I have to tell you, I had been involved with street rods all my life, done a few pretty neat cars and always would buy the rod mags every month to see if one of them made the pages. When we did my brothers 22 Buick Roadster I knew it would get some attention and was so excited to see it in a magazine. But the day I went to the store and saw MY photo sitting there on the cover of a magazine for sale, I was so damn proud I could have screamed! To hell with all the work I did on the car, heck, I do that for a living, it should be well done. But the photos, that is just pure love for free, you know what I mean? It was very cool.


mrevil 06-02-2005 07:45 AM

Thanks for the info :D I can't tell you how many shots I've taken with a borrowed digi cam, only to get them onto the comp. and like, crap, too much shine here or there, too busy etc.
I'll keep this in mind the next time I take some pics.

phat48 06-02-2005 09:20 AM

Thanks for the great tips. When it comes to photography, I need all the help I can get.

pumpkin35 06-03-2005 08:22 PM

Some really good advice Martinsr. As a photographer for over 15 years, I agree completly with you. I'm currently working for an auto trader type magazine, and you wouldn't believe some of the shots I see every day. One thing that should be taken into consideration above anything else is "What am I trying to show with this photo?" If you are looking to get a nice profile shot to show the cars stance, PLEASE dont park in front of a telephone pole. It looks like a really wierd growth coming out of the roof. Also the angle that you use makes a big difference in the overall composition of the shot. Try shooting a few from eye level, then get down on one knee and do a few more. The difference will amaze and mystify you. All in all, just get out there and keep shooting. Trust me it'll get better.

powderbill 06-05-2005 09:05 PM

Two other tips:
1. Use a tripod and cable release. Hand held is OK for casual work, but it is well documented that sharpness improves by use of a tripod.
2. Use a polarizing filter. It will reduce glare and improve color saturation, among other effects.

MARTINSR 06-05-2005 10:55 PM

Good points both of them Bill. And Pumkin, thanks for the kind words. Like I said, I am no pro but I sure can appreciate the art it takes to create a good photo. It sure as heck is a lot more than pointing and shooting.


grouch 06-08-2005 01:02 AM

I wish you could preach to some about journal photos. It's a real pain to download a large image of mostly background. I like details but I'm on dial-up and it is extremely frustrating to spend 5 minutes waiting for an image only to see that about 75% of it is concrete.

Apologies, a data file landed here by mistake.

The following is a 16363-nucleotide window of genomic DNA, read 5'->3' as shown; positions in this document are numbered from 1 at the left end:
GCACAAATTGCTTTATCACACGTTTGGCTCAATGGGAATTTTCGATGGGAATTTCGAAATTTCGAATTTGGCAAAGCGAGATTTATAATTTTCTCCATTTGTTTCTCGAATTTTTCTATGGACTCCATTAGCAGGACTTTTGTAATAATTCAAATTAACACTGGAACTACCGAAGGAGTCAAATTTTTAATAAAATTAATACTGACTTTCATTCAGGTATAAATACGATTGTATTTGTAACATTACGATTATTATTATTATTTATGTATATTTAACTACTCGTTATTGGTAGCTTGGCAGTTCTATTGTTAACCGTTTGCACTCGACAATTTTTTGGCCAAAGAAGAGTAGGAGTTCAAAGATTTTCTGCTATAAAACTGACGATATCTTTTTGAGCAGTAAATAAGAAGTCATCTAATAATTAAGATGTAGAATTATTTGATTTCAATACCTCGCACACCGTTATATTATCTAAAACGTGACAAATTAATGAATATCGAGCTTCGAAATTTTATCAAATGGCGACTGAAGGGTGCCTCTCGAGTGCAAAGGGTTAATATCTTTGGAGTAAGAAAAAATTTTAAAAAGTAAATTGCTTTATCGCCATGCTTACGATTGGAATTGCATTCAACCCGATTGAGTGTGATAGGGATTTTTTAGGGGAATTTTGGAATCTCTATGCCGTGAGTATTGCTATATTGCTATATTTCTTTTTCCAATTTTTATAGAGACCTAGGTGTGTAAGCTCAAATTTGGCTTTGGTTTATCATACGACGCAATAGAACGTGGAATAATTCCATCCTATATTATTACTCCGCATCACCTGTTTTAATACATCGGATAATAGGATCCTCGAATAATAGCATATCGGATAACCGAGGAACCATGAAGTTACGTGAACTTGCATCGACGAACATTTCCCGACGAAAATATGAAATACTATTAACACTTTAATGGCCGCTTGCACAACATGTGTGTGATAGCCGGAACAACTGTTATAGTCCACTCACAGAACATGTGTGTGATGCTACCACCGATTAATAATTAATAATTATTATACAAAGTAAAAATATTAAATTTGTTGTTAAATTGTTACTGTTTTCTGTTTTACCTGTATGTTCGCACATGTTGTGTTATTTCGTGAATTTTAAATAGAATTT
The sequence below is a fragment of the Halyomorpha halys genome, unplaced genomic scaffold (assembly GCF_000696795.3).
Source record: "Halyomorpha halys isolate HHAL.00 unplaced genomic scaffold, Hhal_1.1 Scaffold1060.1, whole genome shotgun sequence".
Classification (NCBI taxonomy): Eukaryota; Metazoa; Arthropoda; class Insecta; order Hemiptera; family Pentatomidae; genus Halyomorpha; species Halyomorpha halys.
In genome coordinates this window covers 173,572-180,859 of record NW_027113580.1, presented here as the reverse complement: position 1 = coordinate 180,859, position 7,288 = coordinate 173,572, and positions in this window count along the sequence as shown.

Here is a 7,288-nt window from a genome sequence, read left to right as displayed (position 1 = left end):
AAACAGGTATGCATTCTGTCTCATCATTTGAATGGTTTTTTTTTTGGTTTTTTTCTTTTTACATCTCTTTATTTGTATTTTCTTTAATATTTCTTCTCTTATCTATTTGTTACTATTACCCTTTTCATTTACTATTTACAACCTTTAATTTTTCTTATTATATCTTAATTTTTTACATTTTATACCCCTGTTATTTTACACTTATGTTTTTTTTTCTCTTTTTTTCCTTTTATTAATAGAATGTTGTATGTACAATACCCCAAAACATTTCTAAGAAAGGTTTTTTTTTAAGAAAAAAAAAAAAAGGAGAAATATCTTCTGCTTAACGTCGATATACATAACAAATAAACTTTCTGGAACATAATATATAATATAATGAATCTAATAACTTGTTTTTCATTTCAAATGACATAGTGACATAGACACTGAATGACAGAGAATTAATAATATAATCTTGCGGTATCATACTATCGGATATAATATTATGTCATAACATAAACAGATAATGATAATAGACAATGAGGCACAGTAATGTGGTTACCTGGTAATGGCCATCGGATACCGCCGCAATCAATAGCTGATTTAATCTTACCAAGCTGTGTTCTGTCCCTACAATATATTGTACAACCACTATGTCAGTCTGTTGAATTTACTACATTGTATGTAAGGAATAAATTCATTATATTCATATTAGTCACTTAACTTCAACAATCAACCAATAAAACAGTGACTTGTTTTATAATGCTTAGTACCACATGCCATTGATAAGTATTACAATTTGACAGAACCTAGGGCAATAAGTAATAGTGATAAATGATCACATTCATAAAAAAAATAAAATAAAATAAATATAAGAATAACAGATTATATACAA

Cropping to the subject is quick and easy. The software is free and works on every platform out there. That 2048x1536 or 1600x1200 image doesn't have to stay that way. If the real meat of the photo is a 431x177 chunk in the middle, then just crop the waste out of a copy and post the "odd" sized image. There are no laws requiring an image to be 640x480, 800x600, 960x768 and so on.

Thanks, Martinsr, for posting such good advice.

mickey1031 06-08-2005 01:15 AM

i also do potography.

i would also like to add somethign here for you

you always see the lil star effects on cars in mag. ads. this is done with a cheap filter called a cross cut filter you can get themin several points IE 6pt will have 6 points in the filter and so .

the thing is dont over due it. I will shoot a roll with and a roll with out then use some from each roll.

I never take the poloriser off my camera for anything but cleaning

I am shooting Digital with a 10 D Canon camera and a light kit but you can do alot with a point and shoot camera big things to remeber is this

watch the back ground,
watch out for what might come in to the photo i had one one time (before photo shop was the norm) of a really nice car and in the pass. side window of this car was a bird that flew threw the shot as i took it. made the bird look like it was inside of the car.

Watch your lighting. when you set up your lights know what your going to be shooting like the dash for exampel. look at the dash in several angels so tha tyou can see all of the gugage lenses etc. see if you can see your lights in teh reflection if you can MOVE THEM!! if you can see it the cmer will also.